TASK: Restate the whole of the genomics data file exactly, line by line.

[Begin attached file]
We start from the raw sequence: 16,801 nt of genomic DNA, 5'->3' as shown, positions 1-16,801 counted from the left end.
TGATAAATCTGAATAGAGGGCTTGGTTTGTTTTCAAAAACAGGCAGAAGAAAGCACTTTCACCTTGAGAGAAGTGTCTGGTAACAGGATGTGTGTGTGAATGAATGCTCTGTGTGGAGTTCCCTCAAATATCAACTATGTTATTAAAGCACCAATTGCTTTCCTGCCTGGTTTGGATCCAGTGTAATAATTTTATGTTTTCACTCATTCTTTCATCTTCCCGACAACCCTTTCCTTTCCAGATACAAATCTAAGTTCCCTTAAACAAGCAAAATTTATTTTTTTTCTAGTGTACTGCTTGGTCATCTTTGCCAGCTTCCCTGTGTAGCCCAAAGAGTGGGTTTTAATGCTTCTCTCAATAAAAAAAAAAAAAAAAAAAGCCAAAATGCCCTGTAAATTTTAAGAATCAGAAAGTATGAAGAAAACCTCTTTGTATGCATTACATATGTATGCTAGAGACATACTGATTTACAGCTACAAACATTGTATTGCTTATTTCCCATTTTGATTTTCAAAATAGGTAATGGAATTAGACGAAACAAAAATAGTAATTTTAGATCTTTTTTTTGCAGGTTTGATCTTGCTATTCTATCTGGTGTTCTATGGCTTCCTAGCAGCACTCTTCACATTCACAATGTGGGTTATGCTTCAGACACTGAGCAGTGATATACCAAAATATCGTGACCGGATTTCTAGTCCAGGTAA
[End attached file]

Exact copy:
We start from the raw sequence: 16,801 nt of genomic DNA, 5'->3' as shown, positions 1-16,801 counted from the left end.
TGATAAATCTGAATAGAGGGCTTGGTTTGTTTTCAAAAACAGGCAGAAGAAAGCACTTTCACCTTGAGAGAAGTGTCTGGTAACAGGATGTGTGTGTGAATGAATGCTCTGTGTGGAGTTCCCTCAAATATCAACTATGTTATTAAAGCACCAATTGCTTTCCTGCCTGGTTTGGATCCAGTGTAATAATTTTATGTTTTCACTCATTCTTTCATCTTCCCGACAACCCTTTCCTTTCCAGATACAAATCTAAGTTCCCTTAAACAAGCAAAATTTATTTTTTTTCTAGTGTACTGCTTGGTCATCTTTGCCAGCTTCCCTGTGTAGCCCAAAGAGTGGGTTTTAATGCTTCTCTCAATAAAAAAAAAAAAAAAAAAAGCCAAAATGCCCTGTAAATTTTAAGAATCAGAAAGTATGAAGAAAACCTCTTTGTATGCATTACATATGTATGCTAGAGACATACTGATTTACAGCTACAAACATTGTATTGCTTATTTCCCATTTTGATTTTCAAAATAGGTAATGGAATTAGACGAAACAAAAATAGTAATTTTAGATCTTTTTTTTGCAGGTTTGATCTTGCTATTCTATCTGGTGTTCTATGGCTTCCTAGCAGCACTCTTCACATTCACAATGTGGGTTATGCTTCAGACACTGAGCAGTGATATACCAAAATATCGTGACCGGATTTCTAGTCCAGGTAA